These are but two examples of dozens of possible vulnerabilities that can be caused by weak programming. And even when the website's code itself is perfect--and we know how often software is perfect--there is still plenty that can go wrong: Regardless of the operating system on which a Web server runs, it typically also makes use of hundreds of different software components that take care of everything from delivering documents to keeping the system's time. Since many of these programs have a network component, any defect in their code has the potential to become a possible entry point for a would-be hacker.
It's not all that bad
If this appears to paint a bleak picture of Web security, keep in mind that practically every potential attack can be mitigated--and almost always prevented--by using the right security measures.
In many organizations, for example, Web servers are usually kept behind firewalls--systems that are designed to be connected to the open Internet, and whose software is hardened in such a way as to prevent intrusion while simultaneously letting legitimate traffic through. In addition, larger companies employ sophisticated intrusion-detection software that can "sniff" network traffic and detect illicit activity before it becomes a problem; they also implement policies that that promote the development of secure software, for example by placing significant emphasis on data encryption and good programming practices.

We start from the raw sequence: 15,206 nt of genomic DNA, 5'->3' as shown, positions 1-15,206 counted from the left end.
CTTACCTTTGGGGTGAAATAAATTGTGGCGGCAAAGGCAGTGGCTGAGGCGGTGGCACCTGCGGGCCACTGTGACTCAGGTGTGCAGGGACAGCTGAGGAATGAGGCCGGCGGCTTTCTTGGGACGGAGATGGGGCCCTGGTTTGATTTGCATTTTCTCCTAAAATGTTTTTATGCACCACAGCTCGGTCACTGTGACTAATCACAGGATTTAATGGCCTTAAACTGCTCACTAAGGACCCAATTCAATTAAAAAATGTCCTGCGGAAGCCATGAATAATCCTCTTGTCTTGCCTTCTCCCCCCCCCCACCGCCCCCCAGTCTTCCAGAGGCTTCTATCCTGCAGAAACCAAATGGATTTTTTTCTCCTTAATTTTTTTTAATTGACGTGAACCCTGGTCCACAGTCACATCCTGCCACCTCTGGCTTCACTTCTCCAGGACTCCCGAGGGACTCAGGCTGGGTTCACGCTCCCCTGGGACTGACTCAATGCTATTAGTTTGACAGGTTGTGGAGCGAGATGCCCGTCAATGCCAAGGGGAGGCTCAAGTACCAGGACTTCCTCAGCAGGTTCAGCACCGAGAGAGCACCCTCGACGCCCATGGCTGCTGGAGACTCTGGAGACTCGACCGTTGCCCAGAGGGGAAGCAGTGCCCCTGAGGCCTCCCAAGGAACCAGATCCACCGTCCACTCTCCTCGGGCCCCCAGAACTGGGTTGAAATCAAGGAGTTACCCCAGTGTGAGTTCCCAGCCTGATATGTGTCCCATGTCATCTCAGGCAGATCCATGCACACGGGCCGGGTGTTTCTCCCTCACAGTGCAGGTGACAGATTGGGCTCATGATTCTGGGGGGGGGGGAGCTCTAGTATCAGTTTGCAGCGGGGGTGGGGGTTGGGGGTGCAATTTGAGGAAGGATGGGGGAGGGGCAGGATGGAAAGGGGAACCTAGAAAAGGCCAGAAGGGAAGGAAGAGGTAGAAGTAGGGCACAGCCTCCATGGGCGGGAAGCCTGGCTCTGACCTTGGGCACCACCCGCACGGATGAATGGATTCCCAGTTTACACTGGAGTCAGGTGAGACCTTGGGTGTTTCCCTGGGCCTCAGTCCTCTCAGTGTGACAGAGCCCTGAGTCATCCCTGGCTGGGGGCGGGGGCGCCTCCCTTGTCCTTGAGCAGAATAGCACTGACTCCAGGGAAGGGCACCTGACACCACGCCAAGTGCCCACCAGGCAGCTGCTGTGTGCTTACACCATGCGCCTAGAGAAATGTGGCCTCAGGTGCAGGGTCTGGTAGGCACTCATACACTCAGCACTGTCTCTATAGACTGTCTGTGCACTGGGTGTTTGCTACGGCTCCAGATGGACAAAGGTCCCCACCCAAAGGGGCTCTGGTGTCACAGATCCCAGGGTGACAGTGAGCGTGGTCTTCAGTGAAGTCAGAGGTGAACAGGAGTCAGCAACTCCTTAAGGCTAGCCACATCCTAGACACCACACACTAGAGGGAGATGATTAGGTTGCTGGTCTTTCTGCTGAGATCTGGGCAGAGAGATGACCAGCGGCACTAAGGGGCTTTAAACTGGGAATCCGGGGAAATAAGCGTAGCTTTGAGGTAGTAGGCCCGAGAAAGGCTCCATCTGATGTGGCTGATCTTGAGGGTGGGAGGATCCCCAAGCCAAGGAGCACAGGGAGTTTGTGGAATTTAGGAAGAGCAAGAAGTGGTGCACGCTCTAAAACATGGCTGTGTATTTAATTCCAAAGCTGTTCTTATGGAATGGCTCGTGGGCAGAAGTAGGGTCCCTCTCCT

Thus, while the occasional slip-up may still occur, it's a safe bet that, the more important a Web-based system is, the more sophisticated the level of control over its operations. What happened at Apple appears to have been a lapse in network administration that allowed outdated software on a server to leak information about developers. While serious, this bug is unlikely to affect Apple's consumer-facing services, like iTunes or iCloud, which are probably under much greater scrutiny from the company.
There's no such thing as "safe"
This is not to say that any website is absolutely secure. An old dictum in the security community is that the only computer that cannot be broken into is one that is unplugged from the Internet and turned off.
Indeed, hardware hacks have been used to pull off some rather remarkable stunts against systems that were thought to be hack-proof because they weren't connected to any network, such as crippling Iran's nuclear program with a USB key and even reading a computer screen through a wall by detecting its radio emissions.
Spy stories aside, this goes to show that the potential for intrusion is a byproduct of the very functionality that makes running a website possible. While the risk can never be completely eliminated, the right combination of expertise and care, mixed with a hint of paranoia, can greatly reduce its potential impact--and nowhere is this combination of skills more likely to come into play than in a company's most important properties.
Site break-ins are serious threats that tend to get lots of publicity, but not all breaches are created equal. The kind of issue that afflicted Apple last week only involved a relatively small and obscure section of its operations, and appears to have left everyone's really important data, like credit card numbers, uncompromised. If anything, in fact, it's likely that what happened gave Apple's IT department a reason to tighten its internal policies, which may well result in better security for its end users in the long term.